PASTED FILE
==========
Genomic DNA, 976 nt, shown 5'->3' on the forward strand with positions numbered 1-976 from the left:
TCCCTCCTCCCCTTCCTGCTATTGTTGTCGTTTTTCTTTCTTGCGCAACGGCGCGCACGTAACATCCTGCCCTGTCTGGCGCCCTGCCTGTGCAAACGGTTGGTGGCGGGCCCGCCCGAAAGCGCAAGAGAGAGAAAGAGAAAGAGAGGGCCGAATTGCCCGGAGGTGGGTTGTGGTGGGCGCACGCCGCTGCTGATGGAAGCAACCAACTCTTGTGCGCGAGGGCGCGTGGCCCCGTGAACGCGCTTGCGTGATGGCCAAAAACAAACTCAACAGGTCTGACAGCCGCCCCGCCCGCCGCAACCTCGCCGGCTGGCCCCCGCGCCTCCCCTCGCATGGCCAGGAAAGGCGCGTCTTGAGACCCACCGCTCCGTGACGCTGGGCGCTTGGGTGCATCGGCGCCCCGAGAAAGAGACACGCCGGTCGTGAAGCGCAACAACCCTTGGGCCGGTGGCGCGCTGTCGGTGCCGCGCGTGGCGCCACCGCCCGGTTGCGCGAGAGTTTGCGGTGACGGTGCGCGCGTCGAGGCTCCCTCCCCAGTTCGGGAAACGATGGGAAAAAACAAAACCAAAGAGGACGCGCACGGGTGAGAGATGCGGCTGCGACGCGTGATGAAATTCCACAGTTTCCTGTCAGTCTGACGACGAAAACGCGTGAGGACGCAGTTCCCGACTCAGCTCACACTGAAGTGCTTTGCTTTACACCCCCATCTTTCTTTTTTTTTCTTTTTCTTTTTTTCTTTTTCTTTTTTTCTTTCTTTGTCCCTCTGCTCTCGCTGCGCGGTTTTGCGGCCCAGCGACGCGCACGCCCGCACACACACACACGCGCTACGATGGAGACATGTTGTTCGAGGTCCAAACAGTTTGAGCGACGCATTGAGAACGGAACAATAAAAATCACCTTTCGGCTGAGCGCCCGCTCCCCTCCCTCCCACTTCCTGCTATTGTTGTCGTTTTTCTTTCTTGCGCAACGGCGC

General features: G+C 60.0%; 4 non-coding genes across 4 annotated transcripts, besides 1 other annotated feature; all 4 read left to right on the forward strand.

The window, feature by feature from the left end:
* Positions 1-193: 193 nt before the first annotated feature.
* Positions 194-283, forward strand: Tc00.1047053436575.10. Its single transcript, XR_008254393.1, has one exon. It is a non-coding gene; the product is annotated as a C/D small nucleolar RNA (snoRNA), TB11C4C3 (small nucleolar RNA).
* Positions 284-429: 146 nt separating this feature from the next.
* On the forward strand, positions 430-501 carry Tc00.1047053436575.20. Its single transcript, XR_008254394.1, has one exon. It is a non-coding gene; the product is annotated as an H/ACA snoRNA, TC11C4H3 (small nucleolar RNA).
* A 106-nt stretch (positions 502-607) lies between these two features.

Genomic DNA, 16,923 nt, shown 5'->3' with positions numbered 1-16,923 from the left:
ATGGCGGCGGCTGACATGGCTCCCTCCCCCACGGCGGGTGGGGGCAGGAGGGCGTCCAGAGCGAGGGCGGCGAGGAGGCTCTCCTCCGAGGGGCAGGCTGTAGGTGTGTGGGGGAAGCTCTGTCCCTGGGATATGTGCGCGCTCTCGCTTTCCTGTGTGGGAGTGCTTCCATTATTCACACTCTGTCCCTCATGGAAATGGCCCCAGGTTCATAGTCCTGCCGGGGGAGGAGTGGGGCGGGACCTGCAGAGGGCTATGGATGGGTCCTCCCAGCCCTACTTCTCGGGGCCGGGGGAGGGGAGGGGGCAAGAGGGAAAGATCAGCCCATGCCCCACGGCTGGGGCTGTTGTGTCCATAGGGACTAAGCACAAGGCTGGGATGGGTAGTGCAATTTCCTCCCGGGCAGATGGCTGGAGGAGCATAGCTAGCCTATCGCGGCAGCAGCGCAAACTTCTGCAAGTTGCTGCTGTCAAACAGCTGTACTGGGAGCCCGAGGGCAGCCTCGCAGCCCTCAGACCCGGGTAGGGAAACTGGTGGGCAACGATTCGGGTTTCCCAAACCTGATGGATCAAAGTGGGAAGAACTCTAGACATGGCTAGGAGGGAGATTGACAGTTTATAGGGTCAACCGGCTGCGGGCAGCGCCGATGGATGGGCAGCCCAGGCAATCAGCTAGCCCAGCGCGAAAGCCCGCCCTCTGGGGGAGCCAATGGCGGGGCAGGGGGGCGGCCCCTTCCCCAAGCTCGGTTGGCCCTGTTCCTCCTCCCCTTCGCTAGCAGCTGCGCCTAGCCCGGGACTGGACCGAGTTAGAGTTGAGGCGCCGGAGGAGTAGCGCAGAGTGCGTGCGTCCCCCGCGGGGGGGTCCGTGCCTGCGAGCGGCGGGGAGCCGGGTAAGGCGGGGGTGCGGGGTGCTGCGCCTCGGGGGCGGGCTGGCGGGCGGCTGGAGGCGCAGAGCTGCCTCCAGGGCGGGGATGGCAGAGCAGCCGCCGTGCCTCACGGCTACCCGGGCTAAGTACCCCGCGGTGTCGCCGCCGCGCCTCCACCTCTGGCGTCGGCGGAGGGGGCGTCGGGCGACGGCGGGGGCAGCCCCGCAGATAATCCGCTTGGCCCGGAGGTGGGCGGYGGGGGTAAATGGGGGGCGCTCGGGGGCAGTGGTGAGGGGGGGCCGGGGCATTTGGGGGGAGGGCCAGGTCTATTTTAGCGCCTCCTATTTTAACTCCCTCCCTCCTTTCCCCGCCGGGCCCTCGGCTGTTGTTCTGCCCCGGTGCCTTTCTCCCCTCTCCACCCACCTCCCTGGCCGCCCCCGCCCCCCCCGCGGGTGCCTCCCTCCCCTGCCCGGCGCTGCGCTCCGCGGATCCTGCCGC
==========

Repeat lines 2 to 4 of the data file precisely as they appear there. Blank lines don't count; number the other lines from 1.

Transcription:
TCCCTCCTCCCCTTCCTGCTATTGTTGTCGTTTTTCTTTCTTGCGCAACGGCGCGCACGTAACATCCTGCCCTGTCTGGCGCCCTGCCTGTGCAAACGGTTGGTGGCGGGCCCGCCCGAAAGCGCAAGAGAGAGAAAGAGAAAGAGAGGGCCGAATTGCCCGGAGGTGGGTTGTGGTGGGCGCACGCCGCTGCTGATGGAAGCAACCAACTCTTGTGCGCGAGGGCGCGTGGCCCCGTGAACGCGCTTGCGTGATGGCCAAAAACAAACTCAACAGGTCTGACAGCCGCCCCGCCCGCCGCAACCTCGCCGGCTGGCCCCCGCGCCTCCCCTCGCATGGCCAGGAAAGGCGCGTCTTGAGACCCACCGCTCCGTGACGCTGGGCGCTTGGGTGCATCGGCGCCCCGAGAAAGAGACACGCCGGTCGTGAAGCGCAACAACCCTTGGGCCGGTGGCGCGCTGTCGGTGCCGCGCGTGGCGCCACCGCCCGGTTGCGCGAGAGTTTGCGGTGACGGTGCGCGCGTCGAGGCTCCCTCCCCAGTTCGGGAAACGATGGGAAAAAACAAAACCAAAGAGGACGCGCACGGGTGAGAGATGCGGCTGCGACGCGTGATGAAATTCCACAGTTTCCTGTCAGTCTGACGACGAAAACGCGTGAGGACGCAGTTCCCGACTCAGCTCACACTGAAGTGCTTTGCTTTACACCCCCATCTTTCTTTTTTTTTCTTTTTCTTTTTTTCTTTTTCTTTTTTTCTTTCTTTGTCCCTCTGCTCTCGCTGCGCGGTTTTGCGGCCCAGCGACGCGCACGCCCGCACACACACACACGCGCTACGATGGAGACATGTTGTTCGAGGTCCAAACAGTTTGAGCGACGCATTGAGAACGGAACAATAAAAATCACCTTTCGGCTGAGCGCCCGCTCCCCTCCCTCCCACTTCCTGCTATTGTTGTCGTTTTTCTTTCTTGCGCAACGGCGC

General features: G+C 60.0%; 4 non-coding genes across 4 annotated transcripts, besides 1 other annotated feature; all 4 read left to right on the forward strand.

The window, feature by feature from the left end: